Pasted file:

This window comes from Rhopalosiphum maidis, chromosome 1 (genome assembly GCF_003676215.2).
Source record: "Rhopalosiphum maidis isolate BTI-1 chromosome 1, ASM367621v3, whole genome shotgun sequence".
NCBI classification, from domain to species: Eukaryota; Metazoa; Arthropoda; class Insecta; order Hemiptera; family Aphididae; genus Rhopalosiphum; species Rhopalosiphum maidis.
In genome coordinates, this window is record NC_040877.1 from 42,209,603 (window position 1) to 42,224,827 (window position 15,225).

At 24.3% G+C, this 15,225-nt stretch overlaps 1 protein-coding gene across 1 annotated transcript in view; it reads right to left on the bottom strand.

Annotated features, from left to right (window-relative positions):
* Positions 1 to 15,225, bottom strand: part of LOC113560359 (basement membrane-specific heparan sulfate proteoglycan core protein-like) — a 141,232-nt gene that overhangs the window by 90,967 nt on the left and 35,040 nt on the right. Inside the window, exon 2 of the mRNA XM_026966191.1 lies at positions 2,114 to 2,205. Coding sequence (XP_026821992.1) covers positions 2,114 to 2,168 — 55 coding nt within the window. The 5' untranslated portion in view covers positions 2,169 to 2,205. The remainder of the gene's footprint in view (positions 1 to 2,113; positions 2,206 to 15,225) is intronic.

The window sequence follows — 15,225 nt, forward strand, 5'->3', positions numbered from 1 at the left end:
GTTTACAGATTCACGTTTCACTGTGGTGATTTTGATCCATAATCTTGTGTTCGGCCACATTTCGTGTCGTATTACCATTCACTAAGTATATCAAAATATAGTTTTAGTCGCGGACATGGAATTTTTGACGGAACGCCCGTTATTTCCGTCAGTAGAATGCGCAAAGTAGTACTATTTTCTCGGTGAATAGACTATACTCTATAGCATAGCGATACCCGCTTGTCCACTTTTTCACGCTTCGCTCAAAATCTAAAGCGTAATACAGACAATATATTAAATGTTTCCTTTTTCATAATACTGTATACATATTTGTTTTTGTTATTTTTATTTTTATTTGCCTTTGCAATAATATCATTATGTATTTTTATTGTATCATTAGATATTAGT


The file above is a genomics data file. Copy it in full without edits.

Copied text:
This window comes from Rhopalosiphum maidis, chromosome 1 (genome assembly GCF_003676215.2).
Source record: "Rhopalosiphum maidis isolate BTI-1 chromosome 1, ASM367621v3, whole genome shotgun sequence".
NCBI classification, from domain to species: Eukaryota; Metazoa; Arthropoda; class Insecta; order Hemiptera; family Aphididae; genus Rhopalosiphum; species Rhopalosiphum maidis.
In genome coordinates, this window is record NC_040877.1 from 42,209,603 (window position 1) to 42,224,827 (window position 15,225).

At 24.3% G+C, this 15,225-nt stretch overlaps 1 protein-coding gene across 1 annotated transcript in view; it reads right to left on the bottom strand.

Annotated features, from left to right (window-relative positions):
* Positions 1 to 15,225, bottom strand: part of LOC113560359 (basement membrane-specific heparan sulfate proteoglycan core protein-like) — a 141,232-nt gene that overhangs the window by 90,967 nt on the left and 35,040 nt on the right. Inside the window, exon 2 of the mRNA XM_026966191.1 lies at positions 2,114 to 2,205. Coding sequence (XP_026821992.1) covers positions 2,114 to 2,168 — 55 coding nt within the window. The 5' untranslated portion in view covers positions 2,169 to 2,205. The remainder of the gene's footprint in view (positions 1 to 2,113; positions 2,206 to 15,225) is intronic.

The window sequence follows — 15,225 nt, forward strand, 5'->3', positions numbered from 1 at the left end:
GTTTACAGATTCACGTTTCACTGTGGTGATTTTGATCCATAATCTTGTGTTCGGCCACATTTCGTGTCGTATTACCATTCACTAAGTATATCAAAATATAGTTTTAGTCGCGGACATGGAATTTTTGACGGAACGCCCGTTATTTCCGTCAGTAGAATGCGCAAAGTAGTACTATTTTCTCGGTGAATAGACTATACTCTATAGCATAGCGATACCCGCTTGTCCACTTTTTCACGCTTCGCTCAAAATCTAAAGCGTAATACAGACAATATATTAAATGTTTCCTTTTTCATAATACTGTATACATATTTGTTTTTGTTATTTTTATTTTTATTTGCCTTTGCAATAATATCATTATGTATTTTTATTGTATCATTAGATATTAGT